var someIndexable = new IndexableCollection<T>(someEnumerable, someIndexSpecification);

At this point, someIndexable wraps the someEnumerable, applying an index to one or more properties, as specified in someIndexSpecification.  You could also inherit from IndexableCollection<T> and get indexing in your own custom collections, such that you could do a query like this:

var someItems = from s in someIndexable where s.SomeProperty == 42 select s;

… and the query would use the index for searching, rather than scan each item in the collection.

Over the years since (approaching 3!) – the project has evolved, little by little.  In 2008, Jason Jarrett started contributing work, bringing in important performance enhancements, better code organization, continuous integration, and various other things, that he elaborates on here.

For 2010, we wanted to do a significant refresh, with some new capabilities for core functionality.  The second major revision of i4o will feature the following:

* Support for INotifyPropertyChanged

Previously, if an indexed property changed, you had to manually notify the index of the change and reindex the item.  For i4o2, we have formally added support for property change notification, such that if T supports INotifyPropertyChanged, changes to any child will result in automatic reindexing of that item.

* Support for Observable<T>

If a collection inherits from Observable<T>, and T also supports INotifyPropertyChanged, you will be able to wrap an index around that which will notice changes in the collection.

* Support for a far wider range of query operations

Previously, if a query was anything other than object.Property == <some constant | some expression>, i4o would simply use Enumerable.Where, rather than try to optimize the query using the index.  The index was based on strict hash tables, which limited the kinds of operations that could be optimized.  In v2, there is a much more sophisticated query processor that:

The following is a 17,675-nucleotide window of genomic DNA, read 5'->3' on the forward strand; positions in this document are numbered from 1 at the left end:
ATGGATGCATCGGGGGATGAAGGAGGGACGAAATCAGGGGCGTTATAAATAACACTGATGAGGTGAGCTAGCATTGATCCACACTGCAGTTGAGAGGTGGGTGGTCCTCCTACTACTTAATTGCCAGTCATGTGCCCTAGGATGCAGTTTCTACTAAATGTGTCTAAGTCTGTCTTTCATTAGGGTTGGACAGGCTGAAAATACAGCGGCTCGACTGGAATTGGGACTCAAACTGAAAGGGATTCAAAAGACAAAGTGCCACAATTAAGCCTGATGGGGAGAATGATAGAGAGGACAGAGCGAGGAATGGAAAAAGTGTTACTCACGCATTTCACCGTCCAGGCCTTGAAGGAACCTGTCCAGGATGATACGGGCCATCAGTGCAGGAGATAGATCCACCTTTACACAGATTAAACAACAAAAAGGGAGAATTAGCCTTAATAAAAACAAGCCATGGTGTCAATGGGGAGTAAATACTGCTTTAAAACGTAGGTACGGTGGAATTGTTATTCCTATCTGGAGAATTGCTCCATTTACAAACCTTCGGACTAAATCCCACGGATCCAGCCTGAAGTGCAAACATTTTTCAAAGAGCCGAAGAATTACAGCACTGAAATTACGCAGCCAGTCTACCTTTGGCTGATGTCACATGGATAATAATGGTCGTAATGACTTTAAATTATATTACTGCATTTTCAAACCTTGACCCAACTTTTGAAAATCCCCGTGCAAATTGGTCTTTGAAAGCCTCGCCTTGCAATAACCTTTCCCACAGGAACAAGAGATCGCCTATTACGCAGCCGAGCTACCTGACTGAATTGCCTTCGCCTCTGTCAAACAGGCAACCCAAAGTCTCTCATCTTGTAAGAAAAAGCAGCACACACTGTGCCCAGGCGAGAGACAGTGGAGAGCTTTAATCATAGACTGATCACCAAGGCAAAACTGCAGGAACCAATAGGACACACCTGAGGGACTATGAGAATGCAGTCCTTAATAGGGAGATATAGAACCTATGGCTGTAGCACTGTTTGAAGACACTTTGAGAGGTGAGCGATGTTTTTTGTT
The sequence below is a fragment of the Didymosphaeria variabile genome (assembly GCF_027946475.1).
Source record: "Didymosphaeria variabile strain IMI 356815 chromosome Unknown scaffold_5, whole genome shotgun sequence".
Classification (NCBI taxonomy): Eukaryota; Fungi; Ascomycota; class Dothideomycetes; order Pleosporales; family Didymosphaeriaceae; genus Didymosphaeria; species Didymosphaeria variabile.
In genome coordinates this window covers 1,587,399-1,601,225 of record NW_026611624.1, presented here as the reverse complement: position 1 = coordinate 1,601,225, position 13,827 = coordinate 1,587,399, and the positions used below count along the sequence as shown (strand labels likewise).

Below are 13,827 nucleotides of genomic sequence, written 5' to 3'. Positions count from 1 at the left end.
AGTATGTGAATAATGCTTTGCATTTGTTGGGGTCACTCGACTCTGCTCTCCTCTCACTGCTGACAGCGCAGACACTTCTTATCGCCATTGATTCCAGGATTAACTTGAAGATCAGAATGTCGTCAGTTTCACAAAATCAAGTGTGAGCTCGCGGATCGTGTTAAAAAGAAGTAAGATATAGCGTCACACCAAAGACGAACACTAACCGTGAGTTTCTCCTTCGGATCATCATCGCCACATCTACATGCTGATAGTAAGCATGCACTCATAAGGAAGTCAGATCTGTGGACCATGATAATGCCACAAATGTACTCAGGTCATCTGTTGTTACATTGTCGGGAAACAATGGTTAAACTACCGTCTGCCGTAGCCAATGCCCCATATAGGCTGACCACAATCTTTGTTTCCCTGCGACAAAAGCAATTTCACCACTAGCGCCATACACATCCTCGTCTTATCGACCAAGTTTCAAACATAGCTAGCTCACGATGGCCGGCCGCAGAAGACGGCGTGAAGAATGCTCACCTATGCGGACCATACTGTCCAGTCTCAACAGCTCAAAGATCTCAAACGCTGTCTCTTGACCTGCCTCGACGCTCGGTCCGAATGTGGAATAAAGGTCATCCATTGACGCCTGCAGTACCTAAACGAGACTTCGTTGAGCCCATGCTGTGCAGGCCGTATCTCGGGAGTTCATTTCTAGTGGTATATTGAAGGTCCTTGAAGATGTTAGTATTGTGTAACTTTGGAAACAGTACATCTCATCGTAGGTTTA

1.) Optimizes the structure based on what the child type supports.  If the child type is IComparable, it uses a Red-Black tree to hold the index so that queries that use comparison operations rather than equality can be optimized.

2.) Uses a more sophisticated algorithm for visiting the expression tree of the predicate, allowing for indexes to work on much more complex predicates.  So if you are doing a query where your predicate is more complex (A and B and (C or D), for example) the processor will handle those as well.

* Creation via a builder pattern:

Rather than make the user try to figure out what index is best, creating an index is a matter of calling IndexBuilder.BuildIndicesFor with a source collection and a spec:

var someIndex = IndexBuilder.BuildIndicesFor(someCollection, indexSpec);

The builder detects the types passed to it, and simply builds the most optimal index type (ObservableIndexSet or just an IndexSet) based on the type of enumerable passed to it and the child type.

* More DSL-like index specification builder

While this has been supported for some time, we added some language to the builder, so the code would read better:

            var indexSpec = IndexSpecification<SimpleClass>.Build()
                .With(person => person.FavoriteColor)
                .And(person => person.Age)
                .And(person => person.Name);

These changes are very much in early alpha testing right now, with a goal of having them fully baked prior to the Visual Studio 2010 release.  At that time, we intend to move the changes into the project trunk and do a full release.

If you want early access to the changes before then, I encourage anyone who is interested to visit codeplex.com/i4o and see the i4o2 branch of the code repository.  Once we are sufficiently stable and have integrated some of the older perf improvements into the new code base, we will likely move the i4o2 branch to the trunk.

Follow

Get every new post delivered to your Inbox.

Join 26 other followers